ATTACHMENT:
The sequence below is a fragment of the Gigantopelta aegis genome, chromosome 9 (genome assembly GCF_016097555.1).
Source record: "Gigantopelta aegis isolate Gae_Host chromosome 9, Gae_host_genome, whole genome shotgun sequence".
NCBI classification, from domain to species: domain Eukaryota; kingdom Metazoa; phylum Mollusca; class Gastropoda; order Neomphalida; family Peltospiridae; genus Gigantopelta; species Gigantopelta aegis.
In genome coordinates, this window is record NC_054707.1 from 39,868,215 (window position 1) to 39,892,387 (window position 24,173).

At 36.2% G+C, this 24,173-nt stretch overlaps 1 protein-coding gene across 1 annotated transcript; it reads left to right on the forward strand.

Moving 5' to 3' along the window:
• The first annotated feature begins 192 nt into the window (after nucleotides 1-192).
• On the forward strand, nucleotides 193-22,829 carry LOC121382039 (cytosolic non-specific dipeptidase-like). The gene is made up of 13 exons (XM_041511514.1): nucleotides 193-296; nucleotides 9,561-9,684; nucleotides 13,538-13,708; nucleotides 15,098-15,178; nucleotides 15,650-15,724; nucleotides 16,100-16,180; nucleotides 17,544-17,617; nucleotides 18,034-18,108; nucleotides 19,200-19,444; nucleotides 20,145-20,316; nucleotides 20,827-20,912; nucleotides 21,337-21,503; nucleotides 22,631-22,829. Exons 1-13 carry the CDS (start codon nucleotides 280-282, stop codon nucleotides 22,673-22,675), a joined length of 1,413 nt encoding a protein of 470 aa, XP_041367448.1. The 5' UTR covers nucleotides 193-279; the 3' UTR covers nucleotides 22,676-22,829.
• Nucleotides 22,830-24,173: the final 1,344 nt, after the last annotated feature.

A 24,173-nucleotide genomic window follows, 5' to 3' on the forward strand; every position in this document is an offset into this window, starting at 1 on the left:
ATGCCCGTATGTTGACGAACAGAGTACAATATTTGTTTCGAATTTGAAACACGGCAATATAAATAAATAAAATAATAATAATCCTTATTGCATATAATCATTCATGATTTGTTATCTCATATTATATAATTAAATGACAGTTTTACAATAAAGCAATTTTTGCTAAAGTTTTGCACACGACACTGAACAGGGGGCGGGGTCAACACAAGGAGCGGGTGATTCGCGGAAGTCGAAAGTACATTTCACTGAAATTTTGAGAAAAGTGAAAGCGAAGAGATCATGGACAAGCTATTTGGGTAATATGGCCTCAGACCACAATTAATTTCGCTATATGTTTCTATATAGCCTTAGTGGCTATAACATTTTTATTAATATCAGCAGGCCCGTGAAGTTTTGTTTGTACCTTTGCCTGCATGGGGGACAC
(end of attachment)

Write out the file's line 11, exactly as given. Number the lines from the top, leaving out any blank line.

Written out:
ATGCCCGTATGTTGACGAACAGAGTACAATATTTGTTTCGAATTTGAAACACGGCAATATAAATAAATAAAATAATAATAATCCTTATTGCATATAATCATTCATGATTTGTTATCTCATATTATATAATTAAATGACAGTTTTACAATAAAGCAATTTTTGCTAAAGTTTTGCACACGACACTGAACAGGGGGCGGGGTCAACACAAGGAGCGGGTGATTCGCGGAAGTCGAAAGTACATTTCACTGAAATTTTGAGAAAAGTGAAAGCGAAGAGATCATGGACAAGCTATTTGGGTAATATGGCCTCAGACCACAATTAATTTCGCTATATGTTTCTATATAGCCTTAGTGGCTATAACATTTTTATTAATATCAGCAGGCCCGTGAAGTTTTGTTTGTACCTTTGCCTGCATGGGGGACAC